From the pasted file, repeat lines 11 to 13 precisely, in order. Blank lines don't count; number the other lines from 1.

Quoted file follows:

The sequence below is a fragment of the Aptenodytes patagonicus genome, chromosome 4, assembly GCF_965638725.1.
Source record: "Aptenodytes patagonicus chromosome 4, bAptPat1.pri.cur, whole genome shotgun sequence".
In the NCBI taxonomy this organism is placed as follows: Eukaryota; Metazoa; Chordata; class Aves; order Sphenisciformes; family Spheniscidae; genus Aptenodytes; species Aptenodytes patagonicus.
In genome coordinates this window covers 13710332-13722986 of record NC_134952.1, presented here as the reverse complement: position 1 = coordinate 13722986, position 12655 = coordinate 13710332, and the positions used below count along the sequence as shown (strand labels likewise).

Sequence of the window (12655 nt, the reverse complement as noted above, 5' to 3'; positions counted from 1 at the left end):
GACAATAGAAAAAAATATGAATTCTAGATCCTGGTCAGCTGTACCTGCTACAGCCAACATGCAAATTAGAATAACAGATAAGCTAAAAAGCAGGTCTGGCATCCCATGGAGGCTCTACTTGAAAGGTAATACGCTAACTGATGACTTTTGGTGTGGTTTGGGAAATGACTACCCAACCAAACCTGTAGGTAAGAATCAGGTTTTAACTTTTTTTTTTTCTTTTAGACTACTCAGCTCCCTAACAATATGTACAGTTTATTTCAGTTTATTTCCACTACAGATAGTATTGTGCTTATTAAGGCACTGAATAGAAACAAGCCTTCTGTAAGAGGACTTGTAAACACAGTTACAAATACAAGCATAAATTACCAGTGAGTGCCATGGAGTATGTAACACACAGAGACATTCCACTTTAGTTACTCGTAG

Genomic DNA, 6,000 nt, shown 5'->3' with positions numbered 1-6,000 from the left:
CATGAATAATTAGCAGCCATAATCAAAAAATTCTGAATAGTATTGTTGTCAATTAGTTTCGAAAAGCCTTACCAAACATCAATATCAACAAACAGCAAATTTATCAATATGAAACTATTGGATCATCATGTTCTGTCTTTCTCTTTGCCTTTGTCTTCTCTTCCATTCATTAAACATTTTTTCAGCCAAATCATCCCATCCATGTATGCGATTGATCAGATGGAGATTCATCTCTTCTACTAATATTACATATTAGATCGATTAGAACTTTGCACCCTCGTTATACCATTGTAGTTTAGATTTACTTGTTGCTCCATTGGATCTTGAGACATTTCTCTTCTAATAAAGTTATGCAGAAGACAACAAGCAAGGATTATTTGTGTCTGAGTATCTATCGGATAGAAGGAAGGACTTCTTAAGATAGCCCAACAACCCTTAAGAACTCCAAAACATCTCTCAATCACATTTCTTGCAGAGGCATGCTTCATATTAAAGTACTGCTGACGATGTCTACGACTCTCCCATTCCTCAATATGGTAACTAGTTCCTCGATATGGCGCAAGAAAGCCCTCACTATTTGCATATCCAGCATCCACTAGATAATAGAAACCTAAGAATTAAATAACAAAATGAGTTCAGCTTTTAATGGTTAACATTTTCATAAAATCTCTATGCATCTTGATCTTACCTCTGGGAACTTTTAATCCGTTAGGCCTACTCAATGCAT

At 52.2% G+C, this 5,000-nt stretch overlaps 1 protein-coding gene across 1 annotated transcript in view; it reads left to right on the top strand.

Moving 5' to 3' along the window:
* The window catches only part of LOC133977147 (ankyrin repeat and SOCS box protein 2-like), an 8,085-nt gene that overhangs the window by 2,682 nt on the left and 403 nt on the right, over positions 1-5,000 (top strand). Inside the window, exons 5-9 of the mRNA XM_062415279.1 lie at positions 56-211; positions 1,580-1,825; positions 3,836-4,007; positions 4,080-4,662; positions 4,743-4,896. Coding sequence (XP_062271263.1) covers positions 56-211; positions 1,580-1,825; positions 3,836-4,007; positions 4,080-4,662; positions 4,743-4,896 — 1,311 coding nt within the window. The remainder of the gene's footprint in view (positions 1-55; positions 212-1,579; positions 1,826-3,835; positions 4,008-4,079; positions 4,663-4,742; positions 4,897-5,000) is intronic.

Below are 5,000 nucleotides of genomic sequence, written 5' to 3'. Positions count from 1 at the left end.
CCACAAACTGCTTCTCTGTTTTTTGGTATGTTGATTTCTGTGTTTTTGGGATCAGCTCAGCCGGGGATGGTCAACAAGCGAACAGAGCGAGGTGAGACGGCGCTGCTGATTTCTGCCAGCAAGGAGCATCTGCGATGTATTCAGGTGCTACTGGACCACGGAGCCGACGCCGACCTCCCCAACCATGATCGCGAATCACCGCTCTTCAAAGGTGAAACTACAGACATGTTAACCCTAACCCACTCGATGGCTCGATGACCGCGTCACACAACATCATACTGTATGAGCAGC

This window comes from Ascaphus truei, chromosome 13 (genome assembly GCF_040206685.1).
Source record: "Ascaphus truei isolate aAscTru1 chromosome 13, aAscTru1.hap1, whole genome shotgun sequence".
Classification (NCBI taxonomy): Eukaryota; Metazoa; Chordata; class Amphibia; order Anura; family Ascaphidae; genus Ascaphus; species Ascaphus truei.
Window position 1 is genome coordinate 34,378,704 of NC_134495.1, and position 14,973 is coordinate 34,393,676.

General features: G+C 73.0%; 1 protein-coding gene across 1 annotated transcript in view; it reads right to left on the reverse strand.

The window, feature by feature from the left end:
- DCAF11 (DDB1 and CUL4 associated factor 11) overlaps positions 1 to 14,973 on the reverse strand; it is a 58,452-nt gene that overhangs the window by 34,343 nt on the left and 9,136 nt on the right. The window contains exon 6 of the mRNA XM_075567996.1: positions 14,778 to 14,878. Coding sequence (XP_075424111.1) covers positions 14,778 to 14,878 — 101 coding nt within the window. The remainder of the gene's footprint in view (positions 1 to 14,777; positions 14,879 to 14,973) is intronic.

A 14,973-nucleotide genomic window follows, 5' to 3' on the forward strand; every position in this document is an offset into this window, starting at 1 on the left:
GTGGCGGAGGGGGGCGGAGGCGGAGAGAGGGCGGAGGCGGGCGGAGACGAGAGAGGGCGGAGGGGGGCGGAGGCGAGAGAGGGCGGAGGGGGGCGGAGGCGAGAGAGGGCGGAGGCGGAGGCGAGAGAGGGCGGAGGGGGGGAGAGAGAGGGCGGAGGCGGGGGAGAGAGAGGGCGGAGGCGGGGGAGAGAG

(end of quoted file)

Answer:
* The window catches only part of LOC133977147 (ankyrin repeat and SOCS box protein 2-like), an 8,085-nt gene that overhangs the window by 2,682 nt on the left and 403 nt on the right, over positions 1-5,000 (top strand). Inside the window, exons 5-9 of the mRNA XM_062415279.1 lie at positions 56-211; positions 1,580-1,825; positions 3,836-4,007; positions 4,080-4,662; positions 4,743-4,896. Coding sequence (XP_062271263.1) covers positions 56-211; positions 1,580-1,825; positions 3,836-4,007; positions 4,080-4,662; positions 4,743-4,896 — 1,311 coding nt within the window. The remainder of the gene's footprint in view (positions 1-55; positions 212-1,579; positions 1,826-3,835; positions 4,008-4,079; positions 4,663-4,742; positions 4,897-5,000) is intronic.

Below are 5,000 nucleotides of genomic sequence, written 5' to 3'. Positions count from 1 at the left end.
CCACAAACTGCTTCTCTGTTTTTTGGTATGTTGATTTCTGTGTTTTTGGGATCAGCTCAGCCGGGGATGGTCAACAAGCGAACAGAGCGAGGTGAGACGGCGCTGCTGATTTCTGCCAGCAAGGAGCATCTGCGATGTATTCAGGTGCTACTGGACCACGGAGCCGACGCCGACCTCCCCAACCATGATCGCGAATCACCGCTCTTCAAAGGTGAAACTACAGACATGTTAACCCTAACCCACTCGATGGCTCGATGACCGCGTCACACAACATCATACTGTATGAGCAGC